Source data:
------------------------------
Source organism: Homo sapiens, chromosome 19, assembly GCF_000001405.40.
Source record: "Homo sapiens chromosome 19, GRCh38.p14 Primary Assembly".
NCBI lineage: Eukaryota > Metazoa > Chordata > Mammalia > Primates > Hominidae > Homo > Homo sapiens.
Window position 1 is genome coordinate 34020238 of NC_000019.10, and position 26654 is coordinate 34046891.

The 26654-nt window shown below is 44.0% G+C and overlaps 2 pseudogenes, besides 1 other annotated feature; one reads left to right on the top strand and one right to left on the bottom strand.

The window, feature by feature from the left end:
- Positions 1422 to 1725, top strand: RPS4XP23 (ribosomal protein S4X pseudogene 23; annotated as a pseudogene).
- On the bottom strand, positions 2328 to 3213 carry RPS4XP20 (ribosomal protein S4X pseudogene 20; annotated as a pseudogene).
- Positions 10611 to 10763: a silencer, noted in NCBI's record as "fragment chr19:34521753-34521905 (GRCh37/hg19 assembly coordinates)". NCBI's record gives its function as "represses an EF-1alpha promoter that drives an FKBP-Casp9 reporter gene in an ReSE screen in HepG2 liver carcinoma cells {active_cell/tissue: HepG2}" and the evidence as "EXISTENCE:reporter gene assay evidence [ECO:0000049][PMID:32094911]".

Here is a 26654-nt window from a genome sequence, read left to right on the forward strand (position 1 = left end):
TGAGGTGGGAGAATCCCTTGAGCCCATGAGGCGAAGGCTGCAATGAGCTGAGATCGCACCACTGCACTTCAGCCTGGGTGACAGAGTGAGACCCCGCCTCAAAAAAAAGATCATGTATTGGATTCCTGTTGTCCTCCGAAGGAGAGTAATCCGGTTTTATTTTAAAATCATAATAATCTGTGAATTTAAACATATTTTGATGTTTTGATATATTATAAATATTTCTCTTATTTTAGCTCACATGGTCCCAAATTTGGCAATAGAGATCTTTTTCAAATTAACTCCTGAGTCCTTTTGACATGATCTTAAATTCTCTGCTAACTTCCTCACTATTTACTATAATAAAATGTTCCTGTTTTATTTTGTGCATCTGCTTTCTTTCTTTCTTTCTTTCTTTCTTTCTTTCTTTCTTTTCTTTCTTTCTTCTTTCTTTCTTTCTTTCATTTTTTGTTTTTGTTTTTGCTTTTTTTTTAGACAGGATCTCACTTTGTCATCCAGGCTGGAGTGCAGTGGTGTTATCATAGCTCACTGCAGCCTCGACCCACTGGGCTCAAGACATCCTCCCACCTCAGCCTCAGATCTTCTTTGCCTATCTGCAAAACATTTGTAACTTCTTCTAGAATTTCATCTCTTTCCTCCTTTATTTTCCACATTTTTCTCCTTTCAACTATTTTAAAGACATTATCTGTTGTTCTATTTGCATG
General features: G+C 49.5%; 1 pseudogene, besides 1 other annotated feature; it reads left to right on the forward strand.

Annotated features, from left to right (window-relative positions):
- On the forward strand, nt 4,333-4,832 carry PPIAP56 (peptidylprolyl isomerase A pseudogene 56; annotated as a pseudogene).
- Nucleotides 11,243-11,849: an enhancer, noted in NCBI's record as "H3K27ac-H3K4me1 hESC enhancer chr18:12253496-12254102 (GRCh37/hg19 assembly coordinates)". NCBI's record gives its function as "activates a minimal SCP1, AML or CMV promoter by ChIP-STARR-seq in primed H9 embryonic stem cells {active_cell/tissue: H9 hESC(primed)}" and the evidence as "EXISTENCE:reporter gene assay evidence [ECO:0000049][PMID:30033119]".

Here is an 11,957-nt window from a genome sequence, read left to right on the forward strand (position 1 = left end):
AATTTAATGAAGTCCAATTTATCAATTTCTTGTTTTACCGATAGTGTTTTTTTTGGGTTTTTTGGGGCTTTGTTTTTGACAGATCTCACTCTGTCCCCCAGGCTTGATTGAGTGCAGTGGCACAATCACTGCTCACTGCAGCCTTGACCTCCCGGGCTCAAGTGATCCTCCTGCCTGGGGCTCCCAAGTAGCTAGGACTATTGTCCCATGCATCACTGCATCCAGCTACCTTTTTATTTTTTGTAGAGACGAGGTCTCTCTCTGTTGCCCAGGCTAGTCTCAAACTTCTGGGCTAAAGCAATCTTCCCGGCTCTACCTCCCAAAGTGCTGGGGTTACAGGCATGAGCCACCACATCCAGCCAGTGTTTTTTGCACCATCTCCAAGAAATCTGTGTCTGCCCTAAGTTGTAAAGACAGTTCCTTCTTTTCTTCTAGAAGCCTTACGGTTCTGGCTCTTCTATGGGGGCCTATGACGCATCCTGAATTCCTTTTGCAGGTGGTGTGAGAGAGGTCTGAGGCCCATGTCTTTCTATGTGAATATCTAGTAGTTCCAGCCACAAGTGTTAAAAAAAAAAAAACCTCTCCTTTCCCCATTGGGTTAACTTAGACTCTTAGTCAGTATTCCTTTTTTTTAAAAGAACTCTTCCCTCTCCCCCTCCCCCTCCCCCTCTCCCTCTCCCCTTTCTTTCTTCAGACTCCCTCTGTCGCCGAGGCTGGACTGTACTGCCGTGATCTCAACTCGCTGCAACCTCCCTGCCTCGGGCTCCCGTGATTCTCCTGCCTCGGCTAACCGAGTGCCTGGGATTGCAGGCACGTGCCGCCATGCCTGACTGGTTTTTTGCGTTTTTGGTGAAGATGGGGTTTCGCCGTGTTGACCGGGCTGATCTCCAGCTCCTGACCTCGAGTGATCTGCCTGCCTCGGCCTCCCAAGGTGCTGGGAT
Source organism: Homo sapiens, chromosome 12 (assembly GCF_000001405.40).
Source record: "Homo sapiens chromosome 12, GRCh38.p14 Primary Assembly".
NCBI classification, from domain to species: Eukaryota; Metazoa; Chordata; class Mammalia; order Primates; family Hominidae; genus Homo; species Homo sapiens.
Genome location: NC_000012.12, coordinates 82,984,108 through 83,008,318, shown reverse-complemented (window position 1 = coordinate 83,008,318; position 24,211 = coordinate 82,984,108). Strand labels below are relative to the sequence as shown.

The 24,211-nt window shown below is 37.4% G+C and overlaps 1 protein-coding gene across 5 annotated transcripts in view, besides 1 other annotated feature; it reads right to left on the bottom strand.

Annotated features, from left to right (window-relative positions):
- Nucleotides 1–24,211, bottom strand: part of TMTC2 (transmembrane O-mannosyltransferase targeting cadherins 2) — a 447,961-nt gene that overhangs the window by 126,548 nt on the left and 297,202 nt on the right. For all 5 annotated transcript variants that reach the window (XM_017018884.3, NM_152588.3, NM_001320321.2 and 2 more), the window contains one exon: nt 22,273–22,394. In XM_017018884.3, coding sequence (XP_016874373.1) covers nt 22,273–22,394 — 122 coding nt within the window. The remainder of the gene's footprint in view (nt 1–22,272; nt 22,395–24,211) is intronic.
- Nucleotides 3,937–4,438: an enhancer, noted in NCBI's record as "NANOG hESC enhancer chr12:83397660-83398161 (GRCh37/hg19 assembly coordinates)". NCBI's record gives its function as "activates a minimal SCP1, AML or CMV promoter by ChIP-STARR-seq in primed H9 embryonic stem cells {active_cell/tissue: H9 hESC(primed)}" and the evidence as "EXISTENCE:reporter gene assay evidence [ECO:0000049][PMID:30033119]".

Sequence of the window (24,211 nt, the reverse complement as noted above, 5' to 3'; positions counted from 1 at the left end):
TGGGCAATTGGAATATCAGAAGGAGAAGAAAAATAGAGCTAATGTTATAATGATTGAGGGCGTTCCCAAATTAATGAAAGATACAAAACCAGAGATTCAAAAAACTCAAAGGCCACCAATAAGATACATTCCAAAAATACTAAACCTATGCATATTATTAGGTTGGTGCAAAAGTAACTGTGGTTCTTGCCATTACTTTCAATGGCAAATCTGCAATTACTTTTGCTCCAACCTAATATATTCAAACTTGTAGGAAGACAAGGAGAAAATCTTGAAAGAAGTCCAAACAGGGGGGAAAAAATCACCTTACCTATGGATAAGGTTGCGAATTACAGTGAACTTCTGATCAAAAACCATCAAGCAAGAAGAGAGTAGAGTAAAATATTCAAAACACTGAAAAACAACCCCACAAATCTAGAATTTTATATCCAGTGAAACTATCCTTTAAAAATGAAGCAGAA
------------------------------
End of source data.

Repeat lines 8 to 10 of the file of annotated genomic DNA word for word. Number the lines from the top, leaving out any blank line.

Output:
- On the bottom strand, positions 2328 to 3213 carry RPS4XP20 (ribosomal protein S4X pseudogene 20; annotated as a pseudogene).
- Positions 10611 to 10763: a silencer, noted in NCBI's record as "fragment chr19:34521753-34521905 (GRCh37/hg19 assembly coordinates)". NCBI's record gives its function as "represses an EF-1alpha promoter that drives an FKBP-Casp9 reporter gene in an ReSE screen in HepG2 liver carcinoma cells {active_cell/tissue: HepG2}" and the evidence as "EXISTENCE:reporter gene assay evidence [ECO:0000049][PMID:32094911]".

Here is a 26654-nt window from a genome sequence, read left to right on the forward strand (position 1 = left end):